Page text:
Outside the capital, where the state has little control and poverty is rife, armed groups rape and kidnap young girls, said Remy Djamouss, president of the Centre for the Promotion and Defence of Children's Rights, a Bangui-based organisation.
"Sometimes, rebel chiefs come and tell the parents, 'We need your daughter'. It's not a request – it's an obligation," he said. "If the parents refuse, they will be killed."
Alternatively, the rebels just rape the girls, knowing families will often marry them off to their abuser, he added.
In one case he cited, an ex-Seleka rebel chief in the town of Kaga-Bandoro, about 250 km north of Bangui, married a 10-year-old girl and started having sex with her at 11. She bore her first child aged 12.
"Today she is 16 and goes with him everywhere as his sex slave," said Djamouss. "She lives in an open-air prison, and many others are in the same atrocious situation," he said, putting the figure in the hundreds.
His centre negotiates with armed groups to release the girls, or helps them flee.
Last year, Djamouss rescued five girls, while his colleagues freed 15 others around the country, even though rebel chiefs often threatened their lives, he said.
FEAR AND MISTREATMENT
In the face of widespread impunity, Nali, Djamouss and others like them are lone warriors in the battle against rape.
Outside Bangui, there are only a few functioning courts, while survivors are often too scared to seek legal action, said Carine Fornel of the Association of Female Lawyers, which runs legal drop-in clinics in Bangui and offers counselling.
A 2017 report by HRW noted that of nearly 300 sexual violence survivors surveyed, only 11 tried to file a complaint. They received death threats and were subjected to physical attacks for daring to come forward, the rights group said.
Six of the nine women and girls who reported the abuse to state authorities said they were mistreated by those authorities which demanded they track down their own abusers, refused to accept complaints, or did not follow up their cases, HRW noted.
A recent U.N. report said that in the few cases where the state had taken action, abusers were given derisory sentences, escaped from prison or were moved outside Bangui.
Solange, for example, spotted one of her attackers freely wandering around a market in the capital.
Finance is another obstacle to obtaining justice.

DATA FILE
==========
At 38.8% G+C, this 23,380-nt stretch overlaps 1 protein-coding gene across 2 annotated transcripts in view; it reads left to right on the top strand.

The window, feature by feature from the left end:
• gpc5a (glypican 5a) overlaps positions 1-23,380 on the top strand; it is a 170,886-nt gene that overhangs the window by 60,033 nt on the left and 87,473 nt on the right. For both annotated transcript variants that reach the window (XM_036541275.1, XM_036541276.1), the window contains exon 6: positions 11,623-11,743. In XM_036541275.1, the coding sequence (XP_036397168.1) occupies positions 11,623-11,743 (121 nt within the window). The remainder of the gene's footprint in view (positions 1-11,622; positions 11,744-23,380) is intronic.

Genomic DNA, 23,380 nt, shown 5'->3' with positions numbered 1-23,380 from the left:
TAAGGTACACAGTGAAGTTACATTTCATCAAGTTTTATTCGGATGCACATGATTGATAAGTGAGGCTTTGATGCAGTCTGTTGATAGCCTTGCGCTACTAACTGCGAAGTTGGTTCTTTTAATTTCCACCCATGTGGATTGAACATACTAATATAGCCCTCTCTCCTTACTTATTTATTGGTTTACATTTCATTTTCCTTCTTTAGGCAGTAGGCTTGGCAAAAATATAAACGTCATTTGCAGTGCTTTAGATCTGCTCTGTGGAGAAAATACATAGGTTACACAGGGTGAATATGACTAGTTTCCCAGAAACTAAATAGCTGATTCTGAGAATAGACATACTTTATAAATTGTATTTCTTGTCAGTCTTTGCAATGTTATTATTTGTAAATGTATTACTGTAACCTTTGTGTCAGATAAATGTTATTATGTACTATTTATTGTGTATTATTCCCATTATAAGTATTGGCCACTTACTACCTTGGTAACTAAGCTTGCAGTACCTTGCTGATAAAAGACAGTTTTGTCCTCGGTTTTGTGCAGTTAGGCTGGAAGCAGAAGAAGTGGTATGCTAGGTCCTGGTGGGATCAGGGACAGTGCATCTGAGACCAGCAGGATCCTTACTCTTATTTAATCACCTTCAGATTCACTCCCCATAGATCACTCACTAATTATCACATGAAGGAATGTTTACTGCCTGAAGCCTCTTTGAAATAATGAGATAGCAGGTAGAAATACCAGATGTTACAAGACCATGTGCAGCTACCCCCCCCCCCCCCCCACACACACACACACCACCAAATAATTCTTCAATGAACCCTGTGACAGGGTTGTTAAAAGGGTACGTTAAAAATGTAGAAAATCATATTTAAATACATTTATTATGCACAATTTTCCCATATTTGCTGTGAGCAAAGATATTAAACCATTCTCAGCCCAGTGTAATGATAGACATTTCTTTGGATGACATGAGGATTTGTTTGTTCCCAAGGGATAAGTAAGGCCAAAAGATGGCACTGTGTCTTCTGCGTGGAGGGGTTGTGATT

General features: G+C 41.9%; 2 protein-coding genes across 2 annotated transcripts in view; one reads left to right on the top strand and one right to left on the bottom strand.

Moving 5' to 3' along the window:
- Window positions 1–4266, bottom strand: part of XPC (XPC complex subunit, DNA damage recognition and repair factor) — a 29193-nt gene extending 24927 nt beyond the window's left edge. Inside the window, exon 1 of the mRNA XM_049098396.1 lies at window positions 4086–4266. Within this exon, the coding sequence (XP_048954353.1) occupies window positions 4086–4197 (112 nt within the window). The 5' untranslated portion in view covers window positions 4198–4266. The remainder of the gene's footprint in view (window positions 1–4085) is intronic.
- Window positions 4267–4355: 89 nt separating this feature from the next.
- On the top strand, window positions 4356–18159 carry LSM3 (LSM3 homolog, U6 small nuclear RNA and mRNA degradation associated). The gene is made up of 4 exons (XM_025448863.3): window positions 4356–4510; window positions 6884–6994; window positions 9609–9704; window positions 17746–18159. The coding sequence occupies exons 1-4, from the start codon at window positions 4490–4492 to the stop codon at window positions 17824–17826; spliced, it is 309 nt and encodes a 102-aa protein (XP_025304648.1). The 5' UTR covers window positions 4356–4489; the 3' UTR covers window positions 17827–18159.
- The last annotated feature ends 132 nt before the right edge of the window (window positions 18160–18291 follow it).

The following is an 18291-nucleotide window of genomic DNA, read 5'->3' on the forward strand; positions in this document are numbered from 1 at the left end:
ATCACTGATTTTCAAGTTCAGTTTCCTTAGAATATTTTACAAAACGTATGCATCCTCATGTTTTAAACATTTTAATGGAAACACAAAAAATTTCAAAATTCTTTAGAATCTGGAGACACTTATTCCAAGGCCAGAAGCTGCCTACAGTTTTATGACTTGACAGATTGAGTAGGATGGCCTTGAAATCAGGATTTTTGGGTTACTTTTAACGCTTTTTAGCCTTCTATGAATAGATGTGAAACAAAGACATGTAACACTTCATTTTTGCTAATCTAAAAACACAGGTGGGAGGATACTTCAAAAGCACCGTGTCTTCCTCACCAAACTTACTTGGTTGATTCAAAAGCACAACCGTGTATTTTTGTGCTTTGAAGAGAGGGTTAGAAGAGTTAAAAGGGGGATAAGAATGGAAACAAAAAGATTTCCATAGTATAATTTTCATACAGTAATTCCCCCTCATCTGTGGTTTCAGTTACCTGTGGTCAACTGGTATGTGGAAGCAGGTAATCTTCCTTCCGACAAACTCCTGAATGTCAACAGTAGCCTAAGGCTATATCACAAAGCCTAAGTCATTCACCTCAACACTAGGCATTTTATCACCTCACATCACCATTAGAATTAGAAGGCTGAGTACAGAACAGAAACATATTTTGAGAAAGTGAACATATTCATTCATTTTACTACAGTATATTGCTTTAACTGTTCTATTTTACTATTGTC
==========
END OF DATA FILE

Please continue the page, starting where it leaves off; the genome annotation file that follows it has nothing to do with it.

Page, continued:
"We don't have the money to open the case, to pay the lawyers, even to pay for transport. A single mother with a child - where can she find the money?" said Solange.
HOPE FOR JUSTICE
But change could be on the way.
Last month, Rodrigue Ngaibona, an anti-Balaka militia leader known as "General Andjilo", was sentenced to life imprisonment after being convicted of murder, theft and illegal possession of arms.
The sentence marked the first time a warlord had faced justice for crimes committed in the latest conflict.
The trial sent a powerful warning to leaders of armed groups, said Fornel.
"The very fact of having a warlord face a judge is already a good example to help others understand that their actions will have consequences," she said.
A Special Criminal Court, established in 2015 to investigate war crimes and crimes against humanity in Central African Republic since 2003, is also expected to start operating soon.
"We need to track these people down," said Solange. "We want them to be condemned... If nothing is done soon, then many others will suffer like we did."
(Reporting by Inna Lazareva, editing by Megan Rowling; Please credit Thomson Reuters Foundation, the charitable arm of Thomson Reuters, that covers humanitarian news, women's rights, trafficking, property rights, and climate change. Visit news.trust.org)
The Thomson Reuters Foundation is reporting on resilience as part of its work on zilient.org, an online platform building a global network of people interested in resilience, in partnership with the Rockefeller Foundation.
Our Standards: The Thomson Reuters Trust Principles.